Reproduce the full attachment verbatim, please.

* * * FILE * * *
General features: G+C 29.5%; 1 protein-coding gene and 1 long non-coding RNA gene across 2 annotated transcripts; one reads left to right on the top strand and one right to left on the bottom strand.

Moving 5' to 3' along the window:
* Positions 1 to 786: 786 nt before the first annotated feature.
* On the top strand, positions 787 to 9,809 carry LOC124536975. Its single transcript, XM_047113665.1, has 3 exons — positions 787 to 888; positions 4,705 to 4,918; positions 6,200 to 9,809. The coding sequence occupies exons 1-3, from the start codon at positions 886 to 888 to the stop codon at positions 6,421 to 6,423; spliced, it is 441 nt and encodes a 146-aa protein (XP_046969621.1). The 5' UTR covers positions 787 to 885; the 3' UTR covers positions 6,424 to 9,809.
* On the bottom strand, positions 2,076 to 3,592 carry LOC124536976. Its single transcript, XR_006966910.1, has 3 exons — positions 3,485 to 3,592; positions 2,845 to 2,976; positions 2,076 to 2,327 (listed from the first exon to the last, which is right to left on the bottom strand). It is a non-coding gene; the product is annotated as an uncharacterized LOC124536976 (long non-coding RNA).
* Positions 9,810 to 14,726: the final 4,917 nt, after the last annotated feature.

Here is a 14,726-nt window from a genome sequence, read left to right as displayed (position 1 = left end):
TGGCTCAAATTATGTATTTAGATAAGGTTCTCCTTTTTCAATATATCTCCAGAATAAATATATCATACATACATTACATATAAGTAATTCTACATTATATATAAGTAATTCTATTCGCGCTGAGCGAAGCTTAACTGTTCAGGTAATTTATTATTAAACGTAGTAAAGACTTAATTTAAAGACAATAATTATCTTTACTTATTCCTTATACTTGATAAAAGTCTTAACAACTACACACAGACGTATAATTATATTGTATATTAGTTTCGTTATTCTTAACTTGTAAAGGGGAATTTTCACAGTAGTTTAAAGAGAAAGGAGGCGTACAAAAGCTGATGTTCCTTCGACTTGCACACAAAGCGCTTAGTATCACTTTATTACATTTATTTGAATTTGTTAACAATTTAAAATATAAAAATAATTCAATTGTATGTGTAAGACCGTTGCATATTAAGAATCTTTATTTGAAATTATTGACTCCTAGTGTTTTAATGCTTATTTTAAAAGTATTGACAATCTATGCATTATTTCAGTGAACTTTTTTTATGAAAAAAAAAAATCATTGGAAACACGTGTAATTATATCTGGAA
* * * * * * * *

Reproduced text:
General features: G+C 29.5%; 1 protein-coding gene and 1 long non-coding RNA gene across 2 annotated transcripts; one reads left to right on the top strand and one right to left on the bottom strand.

Moving 5' to 3' along the window:
* Positions 1 to 786: 786 nt before the first annotated feature.
* On the top strand, positions 787 to 9,809 carry LOC124536975. Its single transcript, XM_047113665.1, has 3 exons — positions 787 to 888; positions 4,705 to 4,918; positions 6,200 to 9,809. The coding sequence occupies exons 1-3, from the start codon at positions 886 to 888 to the stop codon at positions 6,421 to 6,423; spliced, it is 441 nt and encodes a 146-aa protein (XP_046969621.1). The 5' UTR covers positions 787 to 885; the 3' UTR covers positions 6,424 to 9,809.
* On the bottom strand, positions 2,076 to 3,592 carry LOC124536976. Its single transcript, XR_006966910.1, has 3 exons — positions 3,485 to 3,592; positions 2,845 to 2,976; positions 2,076 to 2,327 (listed from the first exon to the last, which is right to left on the bottom strand). It is a non-coding gene; the product is annotated as an uncharacterized LOC124536976 (long non-coding RNA).
* Positions 9,810 to 14,726: the final 4,917 nt, after the last annotated feature.

Here is a 14,726-nt window from a genome sequence, read left to right as displayed (position 1 = left end):
TGGCTCAAATTATGTATTTAGATAAGGTTCTCCTTTTTCAATATATCTCCAGAATAAATATATCATACATACATTACATATAAGTAATTCTACATTATATATAAGTAATTCTATTCGCGCTGAGCGAAGCTTAACTGTTCAGGTAATTTATTATTAAACGTAGTAAAGACTTAATTTAAAGACAATAATTATCTTTACTTATTCCTTATACTTGATAAAAGTCTTAACAACTACACACAGACGTATAATTATATTGTATATTAGTTTCGTTATTCTTAACTTGTAAAGGGGAATTTTCACAGTAGTTTAAAGAGAAAGGAGGCGTACAAAAGCTGATGTTCCTTCGACTTGCACACAAAGCGCTTAGTATCACTTTATTACATTTATTTGAATTTGTTAACAATTTAAAATATAAAAATAATTCAATTGTATGTGTAAGACCGTTGCATATTAAGAATCTTTATTTGAAATTATTGACTCCTAGTGTTTTAATGCTTATTTTAAAAGTATTGACAATCTATGCATTATTTCAGTGAACTTTTTTTATGAAAAAAAAAAATCATTGGAAACACGTGTAATTATATCTGGAA